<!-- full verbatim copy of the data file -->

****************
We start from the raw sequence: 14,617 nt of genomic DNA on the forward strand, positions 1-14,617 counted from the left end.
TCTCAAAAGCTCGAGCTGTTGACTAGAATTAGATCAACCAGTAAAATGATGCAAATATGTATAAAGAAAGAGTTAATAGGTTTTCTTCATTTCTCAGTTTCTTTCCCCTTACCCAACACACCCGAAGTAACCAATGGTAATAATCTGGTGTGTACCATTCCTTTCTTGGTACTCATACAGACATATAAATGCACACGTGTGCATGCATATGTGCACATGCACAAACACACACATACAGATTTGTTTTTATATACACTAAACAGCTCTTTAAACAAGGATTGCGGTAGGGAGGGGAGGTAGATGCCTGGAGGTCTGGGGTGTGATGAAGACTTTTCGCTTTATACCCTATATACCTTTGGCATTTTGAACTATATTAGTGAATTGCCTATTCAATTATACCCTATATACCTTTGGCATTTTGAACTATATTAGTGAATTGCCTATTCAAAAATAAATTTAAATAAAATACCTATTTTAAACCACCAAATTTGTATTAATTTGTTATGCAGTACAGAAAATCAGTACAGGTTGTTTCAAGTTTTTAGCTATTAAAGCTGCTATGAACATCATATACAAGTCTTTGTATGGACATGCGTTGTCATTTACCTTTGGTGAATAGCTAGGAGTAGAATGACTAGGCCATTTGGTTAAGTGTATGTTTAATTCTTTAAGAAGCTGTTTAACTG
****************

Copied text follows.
We start from the raw sequence: 14,617 nt of genomic DNA on the forward strand, positions 1-14,617 counted from the left end.
TCTCAAAAGCTCGAGCTGTTGACTAGAATTAGATCAACCAGTAAAATGATGCAAATATGTATAAAGAAAGAGTTAATAGGTTTTCTTCATTTCTCAGTTTCTTTCCCCTTACCCAACACACCCGAAGTAACCAATGGTAATAATCTGGTGTGTACCATTCCTTTCTTGGTACTCATACAGACATATAAATGCACACGTGTGCATGCATATGTGCACATGCACAAACACACACATACAGATTTGTTTTTATATACACTAAACAGCTCTTTAAACAAGGATTGCGGTAGGGAGGGGAGGTAGATGCCTGGAGGTCTGGGGTGTGATGAAGACTTTTCGCTTTATACCCTATATACCTTTGGCATTTTGAACTATATTAGTGAATTGCCTATTCAATTATACCCTATATACCTTTGGCATTTTGAACTATATTAGTGAATTGCCTATTCAAAAATAAATTTAAATAAAATACCTATTTTAAACCACCAAATTTGTATTAATTTGTTATGCAGTACAGAAAATCAGTACAGGTTGTTTCAAGTTTTTAGCTATTAAAGCTGCTATGAACATCATATACAAGTCTTTGTATGGACATGCGTTGTCATTTACCTTTGGTGAATAGCTAGGAGTAGAATGACTAGGCCATTTGGTTAAGTGTATGTTTAATTCTTTAAGAAGCTGTTTAACTG